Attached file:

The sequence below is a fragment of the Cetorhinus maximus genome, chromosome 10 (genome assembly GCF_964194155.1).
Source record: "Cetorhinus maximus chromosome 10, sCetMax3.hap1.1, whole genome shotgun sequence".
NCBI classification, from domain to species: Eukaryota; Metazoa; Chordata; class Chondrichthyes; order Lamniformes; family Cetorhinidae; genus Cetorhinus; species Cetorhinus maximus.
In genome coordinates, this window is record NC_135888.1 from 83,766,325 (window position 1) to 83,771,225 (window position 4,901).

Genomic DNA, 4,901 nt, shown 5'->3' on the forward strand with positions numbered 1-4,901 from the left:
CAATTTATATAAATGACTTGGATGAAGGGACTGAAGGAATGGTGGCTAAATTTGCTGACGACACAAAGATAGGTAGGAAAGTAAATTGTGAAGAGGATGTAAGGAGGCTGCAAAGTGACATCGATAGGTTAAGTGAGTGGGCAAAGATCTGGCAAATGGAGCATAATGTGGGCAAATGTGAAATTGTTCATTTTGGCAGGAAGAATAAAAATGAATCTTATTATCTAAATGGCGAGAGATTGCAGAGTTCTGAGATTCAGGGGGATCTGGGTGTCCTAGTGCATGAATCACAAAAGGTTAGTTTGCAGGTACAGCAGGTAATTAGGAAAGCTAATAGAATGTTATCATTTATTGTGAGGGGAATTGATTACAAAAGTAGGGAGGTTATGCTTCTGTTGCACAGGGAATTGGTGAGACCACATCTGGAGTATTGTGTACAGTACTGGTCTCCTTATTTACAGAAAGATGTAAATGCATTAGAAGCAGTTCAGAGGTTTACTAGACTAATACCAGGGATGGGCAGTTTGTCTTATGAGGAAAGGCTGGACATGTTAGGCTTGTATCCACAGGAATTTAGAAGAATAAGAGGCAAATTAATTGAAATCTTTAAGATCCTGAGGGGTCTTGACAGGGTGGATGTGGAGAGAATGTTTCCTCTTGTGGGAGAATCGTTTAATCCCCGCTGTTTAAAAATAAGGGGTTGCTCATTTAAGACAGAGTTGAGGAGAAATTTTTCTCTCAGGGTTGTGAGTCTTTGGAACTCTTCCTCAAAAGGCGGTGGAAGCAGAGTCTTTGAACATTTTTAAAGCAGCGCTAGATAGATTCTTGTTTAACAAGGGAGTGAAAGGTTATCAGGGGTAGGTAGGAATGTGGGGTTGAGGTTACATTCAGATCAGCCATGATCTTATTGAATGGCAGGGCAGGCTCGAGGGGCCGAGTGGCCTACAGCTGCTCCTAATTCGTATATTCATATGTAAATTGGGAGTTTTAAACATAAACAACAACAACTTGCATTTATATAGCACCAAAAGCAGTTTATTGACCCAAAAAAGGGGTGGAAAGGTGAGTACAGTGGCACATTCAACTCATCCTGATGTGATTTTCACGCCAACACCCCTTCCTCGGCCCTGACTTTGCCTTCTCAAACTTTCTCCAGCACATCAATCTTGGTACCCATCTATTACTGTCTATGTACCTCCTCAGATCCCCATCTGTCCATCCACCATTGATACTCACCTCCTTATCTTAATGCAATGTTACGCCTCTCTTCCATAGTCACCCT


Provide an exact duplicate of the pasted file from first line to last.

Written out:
The sequence below is a fragment of the Cetorhinus maximus genome, chromosome 10 (genome assembly GCF_964194155.1).
Source record: "Cetorhinus maximus chromosome 10, sCetMax3.hap1.1, whole genome shotgun sequence".
NCBI classification, from domain to species: Eukaryota; Metazoa; Chordata; class Chondrichthyes; order Lamniformes; family Cetorhinidae; genus Cetorhinus; species Cetorhinus maximus.
In genome coordinates, this window is record NC_135888.1 from 83,766,325 (window position 1) to 83,771,225 (window position 4,901).

Genomic DNA, 4,901 nt, shown 5'->3' on the forward strand with positions numbered 1-4,901 from the left:
CAATTTATATAAATGACTTGGATGAAGGGACTGAAGGAATGGTGGCTAAATTTGCTGACGACACAAAGATAGGTAGGAAAGTAAATTGTGAAGAGGATGTAAGGAGGCTGCAAAGTGACATCGATAGGTTAAGTGAGTGGGCAAAGATCTGGCAAATGGAGCATAATGTGGGCAAATGTGAAATTGTTCATTTTGGCAGGAAGAATAAAAATGAATCTTATTATCTAAATGGCGAGAGATTGCAGAGTTCTGAGATTCAGGGGGATCTGGGTGTCCTAGTGCATGAATCACAAAAGGTTAGTTTGCAGGTACAGCAGGTAATTAGGAAAGCTAATAGAATGTTATCATTTATTGTGAGGGGAATTGATTACAAAAGTAGGGAGGTTATGCTTCTGTTGCACAGGGAATTGGTGAGACCACATCTGGAGTATTGTGTACAGTACTGGTCTCCTTATTTACAGAAAGATGTAAATGCATTAGAAGCAGTTCAGAGGTTTACTAGACTAATACCAGGGATGGGCAGTTTGTCTTATGAGGAAAGGCTGGACATGTTAGGCTTGTATCCACAGGAATTTAGAAGAATAAGAGGCAAATTAATTGAAATCTTTAAGATCCTGAGGGGTCTTGACAGGGTGGATGTGGAGAGAATGTTTCCTCTTGTGGGAGAATCGTTTAATCCCCGCTGTTTAAAAATAAGGGGTTGCTCATTTAAGACAGAGTTGAGGAGAAATTTTTCTCTCAGGGTTGTGAGTCTTTGGAACTCTTCCTCAAAAGGCGGTGGAAGCAGAGTCTTTGAACATTTTTAAAGCAGCGCTAGATAGATTCTTGTTTAACAAGGGAGTGAAAGGTTATCAGGGGTAGGTAGGAATGTGGGGTTGAGGTTACATTCAGATCAGCCATGATCTTATTGAATGGCAGGGCAGGCTCGAGGGGCCGAGTGGCCTACAGCTGCTCCTAATTCGTATATTCATATGTAAATTGGGAGTTTTAAACATAAACAACAACAACTTGCATTTATATAGCACCAAAAGCAGTTTATTGACCCAAAAAAGGGGTGGAAAGGTGAGTACAGTGGCACATTCAACTCATCCTGATGTGATTTTCACGCCAACACCCCTTCCTCGGCCCTGACTTTGCCTTCTCAAACTTTCTCCAGCACATCAATCTTGGTACCCATCTATTACTGTCTATGTACCTCCTCAGATCCCCATCTGTCCATCCACCATTGATACTCACCTCCTTATCTTAATGCAATGTTACGCCTCTCTTCCATAGTCACCCT